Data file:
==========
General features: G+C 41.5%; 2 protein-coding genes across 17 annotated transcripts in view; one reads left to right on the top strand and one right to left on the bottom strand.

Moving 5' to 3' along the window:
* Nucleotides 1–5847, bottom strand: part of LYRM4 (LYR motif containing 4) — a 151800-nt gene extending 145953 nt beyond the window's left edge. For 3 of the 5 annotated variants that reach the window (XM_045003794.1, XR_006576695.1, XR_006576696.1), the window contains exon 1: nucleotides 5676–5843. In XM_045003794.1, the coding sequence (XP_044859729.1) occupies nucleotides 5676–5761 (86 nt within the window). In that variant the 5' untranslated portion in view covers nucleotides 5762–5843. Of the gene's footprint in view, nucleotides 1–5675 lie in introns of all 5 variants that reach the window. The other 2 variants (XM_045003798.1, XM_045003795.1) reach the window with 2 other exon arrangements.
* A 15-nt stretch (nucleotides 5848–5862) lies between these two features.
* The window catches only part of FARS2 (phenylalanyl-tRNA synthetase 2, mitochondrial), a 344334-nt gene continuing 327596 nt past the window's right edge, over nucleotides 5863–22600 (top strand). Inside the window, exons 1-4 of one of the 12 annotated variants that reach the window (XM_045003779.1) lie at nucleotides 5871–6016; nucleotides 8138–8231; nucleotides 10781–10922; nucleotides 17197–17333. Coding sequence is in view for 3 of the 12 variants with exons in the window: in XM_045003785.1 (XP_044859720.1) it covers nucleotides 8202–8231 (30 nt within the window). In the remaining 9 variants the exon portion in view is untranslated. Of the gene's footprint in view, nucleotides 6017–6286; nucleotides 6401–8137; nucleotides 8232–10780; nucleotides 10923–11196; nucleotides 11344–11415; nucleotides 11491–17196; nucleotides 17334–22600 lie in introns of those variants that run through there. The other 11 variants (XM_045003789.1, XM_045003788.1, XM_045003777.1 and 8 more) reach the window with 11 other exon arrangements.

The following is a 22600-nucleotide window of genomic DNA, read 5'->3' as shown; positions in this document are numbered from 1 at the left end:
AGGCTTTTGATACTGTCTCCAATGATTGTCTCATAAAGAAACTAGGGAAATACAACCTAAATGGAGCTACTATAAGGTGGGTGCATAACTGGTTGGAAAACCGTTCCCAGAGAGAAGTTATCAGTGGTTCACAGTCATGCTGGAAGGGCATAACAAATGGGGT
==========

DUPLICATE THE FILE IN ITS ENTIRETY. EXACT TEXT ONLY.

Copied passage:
General features: G+C 41.5%; 2 protein-coding genes across 17 annotated transcripts in view; one reads left to right on the top strand and one right to left on the bottom strand.

Moving 5' to 3' along the window:
* Nucleotides 1–5847, bottom strand: part of LYRM4 (LYR motif containing 4) — a 151800-nt gene extending 145953 nt beyond the window's left edge. For 3 of the 5 annotated variants that reach the window (XM_045003794.1, XR_006576695.1, XR_006576696.1), the window contains exon 1: nucleotides 5676–5843. In XM_045003794.1, the coding sequence (XP_044859729.1) occupies nucleotides 5676–5761 (86 nt within the window). In that variant the 5' untranslated portion in view covers nucleotides 5762–5843. Of the gene's footprint in view, nucleotides 1–5675 lie in introns of all 5 variants that reach the window. The other 2 variants (XM_045003798.1, XM_045003795.1) reach the window with 2 other exon arrangements.
* A 15-nt stretch (nucleotides 5848–5862) lies between these two features.
* The window catches only part of FARS2 (phenylalanyl-tRNA synthetase 2, mitochondrial), a 344334-nt gene continuing 327596 nt past the window's right edge, over nucleotides 5863–22600 (top strand). Inside the window, exons 1-4 of one of the 12 annotated variants that reach the window (XM_045003779.1) lie at nucleotides 5871–6016; nucleotides 8138–8231; nucleotides 10781–10922; nucleotides 17197–17333. Coding sequence is in view for 3 of the 12 variants with exons in the window: in XM_045003785.1 (XP_044859720.1) it covers nucleotides 8202–8231 (30 nt within the window). In the remaining 9 variants the exon portion in view is untranslated. Of the gene's footprint in view, nucleotides 6017–6286; nucleotides 6401–8137; nucleotides 8232–10780; nucleotides 10923–11196; nucleotides 11344–11415; nucleotides 11491–17196; nucleotides 17334–22600 lie in introns of those variants that run through there. The other 11 variants (XM_045003789.1, XM_045003788.1, XM_045003777.1 and 8 more) reach the window with 11 other exon arrangements.

The following is a 22600-nucleotide window of genomic DNA, read 5'->3' as shown; positions in this document are numbered from 1 at the left end:
AGGCTTTTGATACTGTCTCCAATGATTGTCTCATAAAGAAACTAGGGAAATACAACCTAAATGGAGCTACTATAAGGTGGGTGCATAACTGGTTGGAAAACCGTTCCCAGAGAGAAGTTATCAGTGGTTCACAGTCATGCTGGAAGGGCATAACAAATGGGGT